Last year, we spent July travelling around London. We stood outside libraries and council chambers and bandstands, in the middle of bandstands and parks and public squares, on the side of little streets and big railway stations and bandstands, and went: hrrrrm. What looks like fun?
We were working on 99 Tiny Games, a project to put three games in every borough of London – short, easy games that don’t need any special equipment, designed for real-world play on particular sites. Each of the thirty-three councils gave us a shortlist of five sites we could use; we went and stood in those sites; and we looked around for something to hook a game onto.
Sometimes it was obvious – we were sent to two absolutely massive sundials, for example, and an absolutely massive sundial is a pretty great place to play.
Sometimes it was much harder, and we struggled to spot the unique and compelling thing that yelled PLAY HERE. Especially if it was rainy. Or cold. Or both. (I’m a lazy optimist, which means I spent a surprising amount of money buying ugly emergency cardigans in nearby charity shops when my optimism about the weather and my unwillingness to check the forecast didn’t pay off).
We could have written a ten thousand word essay about bandstand design and placement by the time we finished, but instead we printed the games on big bright vinyl stickers and stuck them all down (in a single day, with the help of a horde of twenty, because the stickers could only be in place for twenty-seven days – twenty-eight and we’d need ninety-nine different sets of planning permission). It was amazing: the scope of the project, the knowledge that London was filled with our games, the feedback from people who’d played them, the sight of people leaning over balconies or jumping from the big “5″ to the big “6″ or rushing up stairs. The sight of a ten-year-old kid reading the rules and explaining them back to his eight-year-old companions. People looking for sturdy twigs to take into Twickers battle.
(I feel like a dandelion, with my spore wafted all across the city, I said at the time, until people told me that was creepy and dumb and I should find a different metaphor or just say something like “it’s really nice”.)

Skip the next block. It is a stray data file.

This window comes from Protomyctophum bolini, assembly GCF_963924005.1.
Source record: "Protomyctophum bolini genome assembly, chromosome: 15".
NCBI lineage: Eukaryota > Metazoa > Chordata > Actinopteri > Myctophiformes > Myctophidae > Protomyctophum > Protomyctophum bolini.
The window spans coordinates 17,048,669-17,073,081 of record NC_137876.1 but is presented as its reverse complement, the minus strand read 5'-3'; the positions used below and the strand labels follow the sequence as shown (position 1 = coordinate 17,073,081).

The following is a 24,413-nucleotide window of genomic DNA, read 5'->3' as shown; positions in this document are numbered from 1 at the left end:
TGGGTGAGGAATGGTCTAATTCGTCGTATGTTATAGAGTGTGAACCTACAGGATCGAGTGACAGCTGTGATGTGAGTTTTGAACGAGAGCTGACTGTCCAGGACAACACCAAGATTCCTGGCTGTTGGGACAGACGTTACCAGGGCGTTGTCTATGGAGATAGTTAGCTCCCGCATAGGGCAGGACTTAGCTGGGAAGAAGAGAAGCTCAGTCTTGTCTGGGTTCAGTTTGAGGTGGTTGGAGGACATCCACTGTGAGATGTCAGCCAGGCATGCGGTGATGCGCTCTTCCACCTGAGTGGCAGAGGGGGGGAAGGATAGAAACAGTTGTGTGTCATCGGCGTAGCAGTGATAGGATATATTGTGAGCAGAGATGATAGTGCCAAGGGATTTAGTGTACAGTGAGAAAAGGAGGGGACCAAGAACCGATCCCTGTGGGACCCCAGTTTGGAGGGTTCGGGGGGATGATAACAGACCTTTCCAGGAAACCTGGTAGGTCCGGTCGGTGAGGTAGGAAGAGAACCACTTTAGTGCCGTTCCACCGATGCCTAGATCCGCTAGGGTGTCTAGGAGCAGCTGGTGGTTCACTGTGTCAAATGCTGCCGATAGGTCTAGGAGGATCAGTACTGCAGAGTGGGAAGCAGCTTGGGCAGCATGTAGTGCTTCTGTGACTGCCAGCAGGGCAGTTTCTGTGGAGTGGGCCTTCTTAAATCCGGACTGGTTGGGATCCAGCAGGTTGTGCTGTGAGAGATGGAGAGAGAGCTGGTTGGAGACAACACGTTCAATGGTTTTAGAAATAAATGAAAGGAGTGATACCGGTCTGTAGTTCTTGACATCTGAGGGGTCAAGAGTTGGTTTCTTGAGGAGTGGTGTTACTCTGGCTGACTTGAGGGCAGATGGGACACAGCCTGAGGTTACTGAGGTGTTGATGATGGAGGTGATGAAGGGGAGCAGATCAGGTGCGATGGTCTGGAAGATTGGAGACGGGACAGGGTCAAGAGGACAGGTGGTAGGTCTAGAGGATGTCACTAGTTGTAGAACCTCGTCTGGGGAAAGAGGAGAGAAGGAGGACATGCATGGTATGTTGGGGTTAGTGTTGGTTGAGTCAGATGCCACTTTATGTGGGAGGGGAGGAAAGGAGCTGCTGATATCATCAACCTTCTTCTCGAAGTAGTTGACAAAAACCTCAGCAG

It was my whole July, the big thing about summer 2012, for me. The games were there for a month (well, twenty-seven days) and then we tore them all up, because that’s how events and temporary installations work.
It wasn’t the first time we’d made Tiny Games. The summer before that, in 2011, we’d designed a series of ten games to be played around the Southbank Centre – some from the balconies peoplewatching onto the ground, some in hidden corners, some in the rooftop garden or under the stairs.
Some of them were easy. Some of them were a tiny bit weird, in a way that’s okay in an arts venue but would have been weird in most public space: like Eye Contact, a race where you can only move when you’re making eye contact with someone else – another player, a stranger, whoever you like. Clairey Ross wrote a great post about them here.
They were in for a month as well. And that was the first time we designed Tiny Games. But it wasn’t the first time we designed tiny games.
Earlier that year, some time in spring 2011, there was a rash of can you fit a story in a tweet? minitales filling everyone’s twitter streams. And that’s when we began to wonder: can you fit a game in a tweet?
And of course you can – I mean, “write a story in less than 140 characters” is practically a game in itself. There are other existing games that fit:
get 2 players. Agree on a word (like hopscotch). The first person to say the word loses. Game may take several years to play.
And there are playable metaphors that you can articulate in a sentence or two:
In any carpark, the cars are monsters, asleep. You lose if you touch one, or run, or if one wakes up and can see you (headlights are eyes)
And there are “proper” games, with rules and scores, too. I spent a week trying to come up with them, using the real world as a setting just because that makes it easier – if you have to tell people how to set up the playing space (distributing counters, drawing lines on the sports field, whatever) then that takes up half your characters before you even get started. Matt Thrower wrote a really lovely article about the experiment, which I’ll always appreciate – the fact that someone else bothered to think so much about the games meant we thought about them too, instead of forgetting they’d ever happened as soon as they rolled off the bottom of the page.
And this very first incarnation of tiny games, before they earned their capital letters, brings us round to where we are now, in some ways. A framework for inventing new games, and reimagining old ones; a way to get those games to people. An experiment. Something not locked in time or place; a new way of distributing real-world games.
Except two years on, and with real-world installations of Tiny Games behind us, and sprawling spreadsheets of hundreds of games, and with pictures and playtesting and absurdly complex selection processes and the idea that this time we can choose games, the right games, for whoever wants them, whenever they want to play.
We’re pretty excited.